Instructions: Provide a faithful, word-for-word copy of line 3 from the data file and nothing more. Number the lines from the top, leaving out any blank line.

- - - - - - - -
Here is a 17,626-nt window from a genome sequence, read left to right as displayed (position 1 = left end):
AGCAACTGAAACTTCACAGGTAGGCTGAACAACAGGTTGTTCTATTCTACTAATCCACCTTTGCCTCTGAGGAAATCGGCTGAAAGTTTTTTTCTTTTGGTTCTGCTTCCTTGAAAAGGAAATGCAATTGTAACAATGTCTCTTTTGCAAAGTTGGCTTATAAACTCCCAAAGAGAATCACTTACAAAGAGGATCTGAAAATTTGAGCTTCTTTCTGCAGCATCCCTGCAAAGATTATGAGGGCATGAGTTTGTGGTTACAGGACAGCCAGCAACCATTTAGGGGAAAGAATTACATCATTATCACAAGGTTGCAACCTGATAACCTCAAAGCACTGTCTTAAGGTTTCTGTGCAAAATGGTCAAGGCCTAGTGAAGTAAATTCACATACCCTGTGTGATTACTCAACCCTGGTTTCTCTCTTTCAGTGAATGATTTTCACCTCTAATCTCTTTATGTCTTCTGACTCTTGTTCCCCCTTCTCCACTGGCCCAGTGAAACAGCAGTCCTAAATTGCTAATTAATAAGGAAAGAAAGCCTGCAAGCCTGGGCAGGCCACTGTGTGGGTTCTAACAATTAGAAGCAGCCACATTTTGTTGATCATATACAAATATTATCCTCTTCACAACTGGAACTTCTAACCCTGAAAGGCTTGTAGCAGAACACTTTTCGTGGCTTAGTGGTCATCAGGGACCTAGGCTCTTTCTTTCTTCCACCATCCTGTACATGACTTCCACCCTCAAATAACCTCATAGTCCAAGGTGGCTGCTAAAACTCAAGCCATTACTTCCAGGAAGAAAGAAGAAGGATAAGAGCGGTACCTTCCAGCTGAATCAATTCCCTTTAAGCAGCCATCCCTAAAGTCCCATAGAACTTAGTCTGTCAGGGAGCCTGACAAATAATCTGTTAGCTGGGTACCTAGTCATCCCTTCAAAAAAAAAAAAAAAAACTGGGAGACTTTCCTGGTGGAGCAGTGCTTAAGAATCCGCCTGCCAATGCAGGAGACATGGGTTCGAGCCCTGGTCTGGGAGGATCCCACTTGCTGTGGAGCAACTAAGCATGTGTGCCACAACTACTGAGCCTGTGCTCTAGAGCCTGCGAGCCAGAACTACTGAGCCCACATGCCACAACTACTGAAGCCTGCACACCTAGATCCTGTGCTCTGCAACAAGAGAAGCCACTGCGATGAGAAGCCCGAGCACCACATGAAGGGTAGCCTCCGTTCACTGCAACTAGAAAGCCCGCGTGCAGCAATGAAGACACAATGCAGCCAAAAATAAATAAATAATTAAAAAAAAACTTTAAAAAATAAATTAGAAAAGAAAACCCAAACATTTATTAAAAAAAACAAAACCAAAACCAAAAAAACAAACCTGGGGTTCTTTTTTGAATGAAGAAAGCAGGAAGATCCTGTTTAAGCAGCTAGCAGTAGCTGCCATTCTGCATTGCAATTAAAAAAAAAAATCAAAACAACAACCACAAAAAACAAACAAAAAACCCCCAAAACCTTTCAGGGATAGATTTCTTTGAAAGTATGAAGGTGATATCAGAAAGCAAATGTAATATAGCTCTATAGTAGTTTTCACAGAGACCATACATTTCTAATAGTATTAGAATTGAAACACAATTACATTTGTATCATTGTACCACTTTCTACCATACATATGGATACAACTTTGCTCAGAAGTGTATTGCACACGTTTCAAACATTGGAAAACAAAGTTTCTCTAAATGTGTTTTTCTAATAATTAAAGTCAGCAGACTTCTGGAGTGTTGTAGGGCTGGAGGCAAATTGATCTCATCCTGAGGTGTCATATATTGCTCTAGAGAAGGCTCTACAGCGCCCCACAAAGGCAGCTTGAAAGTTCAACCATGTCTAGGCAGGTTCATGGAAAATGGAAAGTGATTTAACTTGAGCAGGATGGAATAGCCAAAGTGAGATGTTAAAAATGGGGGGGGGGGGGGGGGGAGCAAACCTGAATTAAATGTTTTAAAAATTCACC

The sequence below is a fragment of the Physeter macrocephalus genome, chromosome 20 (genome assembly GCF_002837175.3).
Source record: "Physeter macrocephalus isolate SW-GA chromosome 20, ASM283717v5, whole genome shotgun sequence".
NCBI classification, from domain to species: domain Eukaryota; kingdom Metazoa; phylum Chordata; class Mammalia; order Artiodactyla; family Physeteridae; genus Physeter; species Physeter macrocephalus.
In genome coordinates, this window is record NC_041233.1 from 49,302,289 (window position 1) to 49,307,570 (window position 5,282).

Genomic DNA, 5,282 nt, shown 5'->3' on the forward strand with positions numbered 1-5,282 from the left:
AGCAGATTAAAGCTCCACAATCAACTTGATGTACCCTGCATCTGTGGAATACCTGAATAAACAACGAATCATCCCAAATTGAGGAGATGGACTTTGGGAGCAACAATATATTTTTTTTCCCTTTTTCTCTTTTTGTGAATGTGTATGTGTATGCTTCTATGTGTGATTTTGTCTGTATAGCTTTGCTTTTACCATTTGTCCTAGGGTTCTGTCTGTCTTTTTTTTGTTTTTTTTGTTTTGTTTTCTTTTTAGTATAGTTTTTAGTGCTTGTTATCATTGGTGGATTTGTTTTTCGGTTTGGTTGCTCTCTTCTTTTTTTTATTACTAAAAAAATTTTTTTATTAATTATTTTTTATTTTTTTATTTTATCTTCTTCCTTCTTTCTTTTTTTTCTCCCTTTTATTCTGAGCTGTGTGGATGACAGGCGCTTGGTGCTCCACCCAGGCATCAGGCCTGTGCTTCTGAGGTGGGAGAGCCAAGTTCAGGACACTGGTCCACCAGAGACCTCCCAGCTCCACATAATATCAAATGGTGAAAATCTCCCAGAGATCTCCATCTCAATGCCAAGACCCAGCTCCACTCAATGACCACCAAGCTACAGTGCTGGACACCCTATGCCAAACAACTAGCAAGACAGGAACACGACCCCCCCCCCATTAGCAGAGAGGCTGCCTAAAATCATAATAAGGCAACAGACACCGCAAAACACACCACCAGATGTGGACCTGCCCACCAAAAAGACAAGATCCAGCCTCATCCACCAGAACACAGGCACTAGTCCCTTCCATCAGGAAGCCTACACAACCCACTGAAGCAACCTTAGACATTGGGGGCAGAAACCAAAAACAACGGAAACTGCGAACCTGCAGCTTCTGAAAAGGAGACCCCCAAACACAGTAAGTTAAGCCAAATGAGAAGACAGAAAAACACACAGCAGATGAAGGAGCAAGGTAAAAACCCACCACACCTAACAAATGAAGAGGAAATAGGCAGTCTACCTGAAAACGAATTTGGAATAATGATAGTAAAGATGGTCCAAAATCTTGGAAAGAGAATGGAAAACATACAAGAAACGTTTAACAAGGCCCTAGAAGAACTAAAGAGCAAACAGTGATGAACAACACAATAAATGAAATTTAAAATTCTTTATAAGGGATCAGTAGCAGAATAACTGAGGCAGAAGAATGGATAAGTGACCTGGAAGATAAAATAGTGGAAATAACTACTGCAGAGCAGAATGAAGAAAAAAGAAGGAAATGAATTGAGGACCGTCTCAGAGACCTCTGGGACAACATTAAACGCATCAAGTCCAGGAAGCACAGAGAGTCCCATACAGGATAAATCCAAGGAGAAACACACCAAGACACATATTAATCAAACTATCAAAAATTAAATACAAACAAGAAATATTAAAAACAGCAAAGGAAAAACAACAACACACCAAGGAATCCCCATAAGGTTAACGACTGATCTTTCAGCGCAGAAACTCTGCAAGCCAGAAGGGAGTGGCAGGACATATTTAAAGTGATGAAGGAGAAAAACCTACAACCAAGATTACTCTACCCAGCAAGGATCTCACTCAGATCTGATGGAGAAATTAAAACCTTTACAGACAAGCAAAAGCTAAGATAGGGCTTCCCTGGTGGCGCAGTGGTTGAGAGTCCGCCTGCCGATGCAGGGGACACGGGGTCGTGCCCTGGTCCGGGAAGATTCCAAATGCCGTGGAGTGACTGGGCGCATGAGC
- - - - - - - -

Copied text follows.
The sequence below is a fragment of the Physeter macrocephalus genome, chromosome 20 (genome assembly GCF_002837175.3).